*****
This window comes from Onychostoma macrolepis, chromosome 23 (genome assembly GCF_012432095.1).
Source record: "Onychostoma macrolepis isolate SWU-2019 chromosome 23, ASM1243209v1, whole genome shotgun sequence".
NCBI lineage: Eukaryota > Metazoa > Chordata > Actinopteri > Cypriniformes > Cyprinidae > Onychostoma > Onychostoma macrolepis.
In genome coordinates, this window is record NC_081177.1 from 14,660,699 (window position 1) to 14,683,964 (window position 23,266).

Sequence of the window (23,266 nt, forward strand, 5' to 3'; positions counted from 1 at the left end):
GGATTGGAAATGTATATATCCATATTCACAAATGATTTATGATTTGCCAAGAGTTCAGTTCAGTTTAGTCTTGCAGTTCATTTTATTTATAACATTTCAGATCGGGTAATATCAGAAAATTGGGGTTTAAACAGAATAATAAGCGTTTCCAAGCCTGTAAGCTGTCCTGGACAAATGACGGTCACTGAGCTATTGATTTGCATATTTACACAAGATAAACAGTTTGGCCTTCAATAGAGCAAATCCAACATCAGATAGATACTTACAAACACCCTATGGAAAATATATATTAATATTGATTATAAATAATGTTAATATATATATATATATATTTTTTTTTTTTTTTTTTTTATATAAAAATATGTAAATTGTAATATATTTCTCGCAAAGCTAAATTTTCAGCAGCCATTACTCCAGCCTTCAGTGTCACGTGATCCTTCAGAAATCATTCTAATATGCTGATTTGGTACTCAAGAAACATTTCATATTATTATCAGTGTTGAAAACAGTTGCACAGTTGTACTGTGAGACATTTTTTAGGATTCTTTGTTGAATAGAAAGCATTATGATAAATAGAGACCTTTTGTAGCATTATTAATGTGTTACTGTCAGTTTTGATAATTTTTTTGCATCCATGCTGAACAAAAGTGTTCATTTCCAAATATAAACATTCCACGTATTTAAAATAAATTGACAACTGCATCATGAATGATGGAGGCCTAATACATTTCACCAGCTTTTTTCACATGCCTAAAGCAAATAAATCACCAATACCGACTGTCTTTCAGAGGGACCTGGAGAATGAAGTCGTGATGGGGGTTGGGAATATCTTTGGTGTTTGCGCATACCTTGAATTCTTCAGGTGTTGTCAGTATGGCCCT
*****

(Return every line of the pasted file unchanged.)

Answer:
This window comes from Onychostoma macrolepis, chromosome 23 (genome assembly GCF_012432095.1).
Source record: "Onychostoma macrolepis isolate SWU-2019 chromosome 23, ASM1243209v1, whole genome shotgun sequence".
NCBI lineage: Eukaryota > Metazoa > Chordata > Actinopteri > Cypriniformes > Cyprinidae > Onychostoma > Onychostoma macrolepis.
In genome coordinates, this window is record NC_081177.1 from 14,660,699 (window position 1) to 14,683,964 (window position 23,266).

Sequence of the window (23,266 nt, forward strand, 5' to 3'; positions counted from 1 at the left end):
GGATTGGAAATGTATATATCCATATTCACAAATGATTTATGATTTGCCAAGAGTTCAGTTCAGTTTAGTCTTGCAGTTCATTTTATTTATAACATTTCAGATCGGGTAATATCAGAAAATTGGGGTTTAAACAGAATAATAAGCGTTTCCAAGCCTGTAAGCTGTCCTGGACAAATGACGGTCACTGAGCTATTGATTTGCATATTTACACAAGATAAACAGTTTGGCCTTCAATAGAGCAAATCCAACATCAGATAGATACTTACAAACACCCTATGGAAAATATATATTAATATTGATTATAAATAATGTTAATATATATATATATATATTTTTTTTTTTTTTTTTTTTATATAAAAATATGTAAATTGTAATATATTTCTCGCAAAGCTAAATTTTCAGCAGCCATTACTCCAGCCTTCAGTGTCACGTGATCCTTCAGAAATCATTCTAATATGCTGATTTGGTACTCAAGAAACATTTCATATTATTATCAGTGTTGAAAACAGTTGCACAGTTGTACTGTGAGACATTTTTTAGGATTCTTTGTTGAATAGAAAGCATTATGATAAATAGAGACCTTTTGTAGCATTATTAATGTGTTACTGTCAGTTTTGATAATTTTTTTGCATCCATGCTGAACAAAAGTGTTCATTTCCAAATATAAACATTCCACGTATTTAAAATAAATTGACAACTGCATCATGAATGATGGAGGCCTAATACATTTCACCAGCTTTTTTCACATGCCTAAAGCAAATAAATCACCAATACCGACTGTCTTTCAGAGGGACCTGGAGAATGAAGTCGTGATGGGGGTTGGGAATATCTTTGGTGTTTGCGCATACCTTGAATTCTTCAGGTGTTGTCAGTATGGCCCT